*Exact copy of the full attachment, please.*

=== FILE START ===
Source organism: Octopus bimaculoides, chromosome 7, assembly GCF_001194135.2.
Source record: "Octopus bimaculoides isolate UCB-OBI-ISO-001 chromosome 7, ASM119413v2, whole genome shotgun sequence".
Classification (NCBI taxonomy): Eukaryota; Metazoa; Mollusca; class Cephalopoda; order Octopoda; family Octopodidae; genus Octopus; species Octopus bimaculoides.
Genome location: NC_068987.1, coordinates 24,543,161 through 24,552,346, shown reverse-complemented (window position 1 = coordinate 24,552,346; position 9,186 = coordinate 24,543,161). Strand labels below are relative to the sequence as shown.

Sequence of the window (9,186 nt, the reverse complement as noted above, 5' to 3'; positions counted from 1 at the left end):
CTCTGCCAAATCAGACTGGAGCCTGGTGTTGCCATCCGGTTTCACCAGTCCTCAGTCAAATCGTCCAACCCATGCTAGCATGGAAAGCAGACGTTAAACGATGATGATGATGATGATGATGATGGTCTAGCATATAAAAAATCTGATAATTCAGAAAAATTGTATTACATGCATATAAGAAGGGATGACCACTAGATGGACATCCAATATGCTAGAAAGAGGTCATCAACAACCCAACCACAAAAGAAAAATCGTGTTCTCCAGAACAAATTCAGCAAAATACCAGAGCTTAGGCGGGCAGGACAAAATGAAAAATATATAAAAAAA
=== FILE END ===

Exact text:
Source organism: Octopus bimaculoides, chromosome 7, assembly GCF_001194135.2.
Source record: "Octopus bimaculoides isolate UCB-OBI-ISO-001 chromosome 7, ASM119413v2, whole genome shotgun sequence".
Classification (NCBI taxonomy): Eukaryota; Metazoa; Mollusca; class Cephalopoda; order Octopoda; family Octopodidae; genus Octopus; species Octopus bimaculoides.
Genome location: NC_068987.1, coordinates 24,543,161 through 24,552,346, shown reverse-complemented (window position 1 = coordinate 24,552,346; position 9,186 = coordinate 24,543,161). Strand labels below are relative to the sequence as shown.

Sequence of the window (9,186 nt, the reverse complement as noted above, 5' to 3'; positions counted from 1 at the left end):
CTCTGCCAAATCAGACTGGAGCCTGGTGTTGCCATCCGGTTTCACCAGTCCTCAGTCAAATCGTCCAACCCATGCTAGCATGGAAAGCAGACGTTAAACGATGATGATGATGATGATGATGATGGTCTAGCATATAAAAAATCTGATAATTCAGAAAAATTGTATTACATGCATATAAGAAGGGATGACCACTAGATGGACATCCAATATGCTAGAAAGAGGTCATCAACAACCCAACCACAAAAGAAAAATCGTGTTCTCCAGAACAAATTCAGCAAAATACCAGAGCTTAGGCGGGCAGGACAAAATGAAAAATATATAAAAAAA